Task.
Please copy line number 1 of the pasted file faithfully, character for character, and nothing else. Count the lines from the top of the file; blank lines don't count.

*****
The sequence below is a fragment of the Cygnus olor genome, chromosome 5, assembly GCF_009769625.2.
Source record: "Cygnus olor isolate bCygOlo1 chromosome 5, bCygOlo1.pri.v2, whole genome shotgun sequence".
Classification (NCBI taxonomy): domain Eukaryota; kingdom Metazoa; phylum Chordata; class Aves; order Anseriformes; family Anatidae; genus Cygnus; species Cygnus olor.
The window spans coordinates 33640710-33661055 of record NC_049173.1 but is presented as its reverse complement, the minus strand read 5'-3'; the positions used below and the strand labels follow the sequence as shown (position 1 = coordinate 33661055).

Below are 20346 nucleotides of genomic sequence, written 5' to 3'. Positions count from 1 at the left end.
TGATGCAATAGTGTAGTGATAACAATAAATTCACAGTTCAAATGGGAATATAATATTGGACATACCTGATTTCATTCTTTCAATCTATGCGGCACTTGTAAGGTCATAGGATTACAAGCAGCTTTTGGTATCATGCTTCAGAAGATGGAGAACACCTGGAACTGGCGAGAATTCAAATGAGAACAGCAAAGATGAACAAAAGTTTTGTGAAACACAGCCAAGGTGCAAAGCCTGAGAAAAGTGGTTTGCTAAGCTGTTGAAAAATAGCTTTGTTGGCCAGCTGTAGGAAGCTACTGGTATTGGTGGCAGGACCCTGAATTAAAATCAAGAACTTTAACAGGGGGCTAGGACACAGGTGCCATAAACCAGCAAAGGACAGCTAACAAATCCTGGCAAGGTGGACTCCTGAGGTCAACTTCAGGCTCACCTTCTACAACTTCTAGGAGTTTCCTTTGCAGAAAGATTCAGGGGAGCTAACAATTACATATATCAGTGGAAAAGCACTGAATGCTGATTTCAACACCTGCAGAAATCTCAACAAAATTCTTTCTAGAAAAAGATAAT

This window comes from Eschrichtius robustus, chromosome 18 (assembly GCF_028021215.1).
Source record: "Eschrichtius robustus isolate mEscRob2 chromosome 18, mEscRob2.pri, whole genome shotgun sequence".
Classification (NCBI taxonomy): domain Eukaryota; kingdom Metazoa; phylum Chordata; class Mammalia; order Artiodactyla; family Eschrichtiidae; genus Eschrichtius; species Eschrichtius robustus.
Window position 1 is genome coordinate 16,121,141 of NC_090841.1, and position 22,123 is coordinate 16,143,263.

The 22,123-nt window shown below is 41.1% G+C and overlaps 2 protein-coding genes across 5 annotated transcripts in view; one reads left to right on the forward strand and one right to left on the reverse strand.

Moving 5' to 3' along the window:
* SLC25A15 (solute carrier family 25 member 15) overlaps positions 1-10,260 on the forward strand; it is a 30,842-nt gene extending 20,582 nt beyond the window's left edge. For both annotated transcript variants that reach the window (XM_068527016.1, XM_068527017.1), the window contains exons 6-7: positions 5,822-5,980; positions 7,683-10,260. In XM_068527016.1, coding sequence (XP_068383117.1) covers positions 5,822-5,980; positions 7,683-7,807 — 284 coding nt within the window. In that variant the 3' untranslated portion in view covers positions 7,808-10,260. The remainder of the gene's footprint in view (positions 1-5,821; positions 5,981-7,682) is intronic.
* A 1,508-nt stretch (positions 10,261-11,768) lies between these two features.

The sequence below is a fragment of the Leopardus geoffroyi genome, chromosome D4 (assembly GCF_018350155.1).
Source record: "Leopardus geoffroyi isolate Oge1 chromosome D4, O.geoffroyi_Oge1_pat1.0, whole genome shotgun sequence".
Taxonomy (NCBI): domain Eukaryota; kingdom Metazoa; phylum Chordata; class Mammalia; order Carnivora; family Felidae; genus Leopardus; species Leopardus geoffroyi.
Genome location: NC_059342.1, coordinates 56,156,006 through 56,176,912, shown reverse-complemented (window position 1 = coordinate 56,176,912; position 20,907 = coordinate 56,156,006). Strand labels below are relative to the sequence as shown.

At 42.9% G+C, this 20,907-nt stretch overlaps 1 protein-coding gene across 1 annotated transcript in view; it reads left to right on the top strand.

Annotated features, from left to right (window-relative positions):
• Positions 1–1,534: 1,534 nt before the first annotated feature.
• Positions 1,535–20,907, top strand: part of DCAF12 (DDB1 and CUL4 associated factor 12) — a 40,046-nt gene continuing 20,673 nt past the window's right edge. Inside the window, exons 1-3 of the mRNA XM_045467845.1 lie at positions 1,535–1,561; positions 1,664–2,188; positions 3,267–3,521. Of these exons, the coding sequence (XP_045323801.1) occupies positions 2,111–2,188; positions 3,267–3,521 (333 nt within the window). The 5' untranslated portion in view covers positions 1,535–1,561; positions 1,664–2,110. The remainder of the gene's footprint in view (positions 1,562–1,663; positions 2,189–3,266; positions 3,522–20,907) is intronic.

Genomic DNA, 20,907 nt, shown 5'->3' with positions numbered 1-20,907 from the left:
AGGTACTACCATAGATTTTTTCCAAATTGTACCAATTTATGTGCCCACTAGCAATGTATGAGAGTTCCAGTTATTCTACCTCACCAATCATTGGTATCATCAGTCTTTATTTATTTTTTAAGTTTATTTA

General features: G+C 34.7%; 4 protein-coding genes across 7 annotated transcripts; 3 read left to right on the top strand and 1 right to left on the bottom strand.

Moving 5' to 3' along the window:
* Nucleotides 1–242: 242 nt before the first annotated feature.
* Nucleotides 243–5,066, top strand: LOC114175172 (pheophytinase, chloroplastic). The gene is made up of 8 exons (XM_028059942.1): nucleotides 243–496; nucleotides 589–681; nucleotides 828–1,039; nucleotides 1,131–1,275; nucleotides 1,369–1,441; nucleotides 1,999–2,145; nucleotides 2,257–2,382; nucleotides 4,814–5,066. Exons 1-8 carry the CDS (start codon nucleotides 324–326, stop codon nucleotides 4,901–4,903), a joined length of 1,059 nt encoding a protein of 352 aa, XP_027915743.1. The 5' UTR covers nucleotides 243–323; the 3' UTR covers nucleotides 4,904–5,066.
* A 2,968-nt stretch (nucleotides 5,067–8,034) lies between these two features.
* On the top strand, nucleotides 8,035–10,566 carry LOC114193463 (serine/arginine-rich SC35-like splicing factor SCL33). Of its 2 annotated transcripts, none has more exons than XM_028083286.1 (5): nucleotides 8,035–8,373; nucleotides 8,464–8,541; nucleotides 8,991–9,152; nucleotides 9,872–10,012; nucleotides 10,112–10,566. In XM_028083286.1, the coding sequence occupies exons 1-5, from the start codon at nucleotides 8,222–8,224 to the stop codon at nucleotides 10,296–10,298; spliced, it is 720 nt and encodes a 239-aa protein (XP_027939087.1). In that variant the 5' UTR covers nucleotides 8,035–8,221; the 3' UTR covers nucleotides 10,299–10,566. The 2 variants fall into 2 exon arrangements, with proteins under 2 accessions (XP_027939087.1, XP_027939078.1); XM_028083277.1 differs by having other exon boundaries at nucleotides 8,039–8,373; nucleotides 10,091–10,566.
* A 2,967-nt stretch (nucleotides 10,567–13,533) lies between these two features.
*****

The sequence below is a fragment of the Cygnus olor genome, chromosome 5, assembly GCF_009769625.2.